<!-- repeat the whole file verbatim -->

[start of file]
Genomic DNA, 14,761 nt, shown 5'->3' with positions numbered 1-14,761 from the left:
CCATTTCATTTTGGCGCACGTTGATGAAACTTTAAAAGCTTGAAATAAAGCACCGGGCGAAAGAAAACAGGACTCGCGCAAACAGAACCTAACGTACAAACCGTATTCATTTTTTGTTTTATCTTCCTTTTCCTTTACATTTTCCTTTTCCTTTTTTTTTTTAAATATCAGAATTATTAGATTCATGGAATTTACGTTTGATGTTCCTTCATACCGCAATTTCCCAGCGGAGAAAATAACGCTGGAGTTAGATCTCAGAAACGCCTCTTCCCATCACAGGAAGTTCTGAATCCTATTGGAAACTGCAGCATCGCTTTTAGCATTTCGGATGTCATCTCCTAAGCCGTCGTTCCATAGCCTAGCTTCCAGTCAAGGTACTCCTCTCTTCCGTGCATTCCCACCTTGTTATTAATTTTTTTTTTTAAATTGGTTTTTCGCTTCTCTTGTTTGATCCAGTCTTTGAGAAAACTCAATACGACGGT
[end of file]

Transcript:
Genomic DNA, 14,761 nt, shown 5'->3' with positions numbered 1-14,761 from the left:
CCATTTCATTTTGGCGCACGTTGATGAAACTTTAAAAGCTTGAAATAAAGCACCGGGCGAAAGAAAACAGGACTCGCGCAAACAGAACCTAACGTACAAACCGTATTCATTTTTTGTTTTATCTTCCTTTTCCTTTACATTTTCCTTTTCCTTTTTTTTTTTAAATATCAGAATTATTAGATTCATGGAATTTACGTTTGATGTTCCTTCATACCGCAATTTCCCAGCGGAGAAAATAACGCTGGAGTTAGATCTCAGAAACGCCTCTTCCCATCACAGGAAGTTCTGAATCCTATTGGAAACTGCAGCATCGCTTTTAGCATTTCGGATGTCATCTCCTAAGCCGTCGTTCCATAGCCTAGCTTCCAGTCAAGGTACTCCTCTCTTCCGTGCATTCCCACCTTGTTATTAATTTTTTTTTTTAAATTGGTTTTTCGCTTCTCTTGTTTGATCCAGTCTTTGAGAAAACTCAATACGACGGT